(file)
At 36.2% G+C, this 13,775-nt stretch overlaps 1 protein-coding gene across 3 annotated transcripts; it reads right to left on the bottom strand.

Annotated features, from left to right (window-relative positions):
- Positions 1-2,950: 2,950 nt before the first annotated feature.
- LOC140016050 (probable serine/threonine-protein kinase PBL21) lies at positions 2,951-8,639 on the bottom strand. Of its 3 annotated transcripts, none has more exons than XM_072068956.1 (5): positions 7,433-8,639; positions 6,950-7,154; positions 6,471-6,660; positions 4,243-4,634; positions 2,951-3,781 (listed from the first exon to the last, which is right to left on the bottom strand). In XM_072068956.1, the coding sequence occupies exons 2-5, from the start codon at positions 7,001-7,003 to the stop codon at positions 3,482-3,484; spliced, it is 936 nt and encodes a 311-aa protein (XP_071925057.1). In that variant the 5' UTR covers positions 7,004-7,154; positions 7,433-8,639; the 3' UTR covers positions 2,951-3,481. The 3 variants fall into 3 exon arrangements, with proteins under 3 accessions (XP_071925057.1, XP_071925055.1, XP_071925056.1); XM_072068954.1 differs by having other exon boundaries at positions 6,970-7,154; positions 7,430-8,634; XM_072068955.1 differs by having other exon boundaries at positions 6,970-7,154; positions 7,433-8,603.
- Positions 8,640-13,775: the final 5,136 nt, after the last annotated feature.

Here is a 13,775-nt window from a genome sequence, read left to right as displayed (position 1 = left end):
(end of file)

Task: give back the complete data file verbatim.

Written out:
At 36.2% G+C, this 13,775-nt stretch overlaps 1 protein-coding gene across 3 annotated transcripts; it reads right to left on the bottom strand.

Annotated features, from left to right (window-relative positions):
- Positions 1-2,950: 2,950 nt before the first annotated feature.
- LOC140016050 (probable serine/threonine-protein kinase PBL21) lies at positions 2,951-8,639 on the bottom strand. Of its 3 annotated transcripts, none has more exons than XM_072068956.1 (5): positions 7,433-8,639; positions 6,950-7,154; positions 6,471-6,660; positions 4,243-4,634; positions 2,951-3,781 (listed from the first exon to the last, which is right to left on the bottom strand). In XM_072068956.1, the coding sequence occupies exons 2-5, from the start codon at positions 7,001-7,003 to the stop codon at positions 3,482-3,484; spliced, it is 936 nt and encodes a 311-aa protein (XP_071925057.1). In that variant the 5' UTR covers positions 7,004-7,154; positions 7,433-8,639; the 3' UTR covers positions 2,951-3,481. The 3 variants fall into 3 exon arrangements, with proteins under 3 accessions (XP_071925057.1, XP_071925055.1, XP_071925056.1); XM_072068954.1 differs by having other exon boundaries at positions 6,970-7,154; positions 7,430-8,634; XM_072068955.1 differs by having other exon boundaries at positions 6,970-7,154; positions 7,433-8,603.
- Positions 8,640-13,775: the final 5,136 nt, after the last annotated feature.

Here is a 13,775-nt window from a genome sequence, read left to right as displayed (position 1 = left end):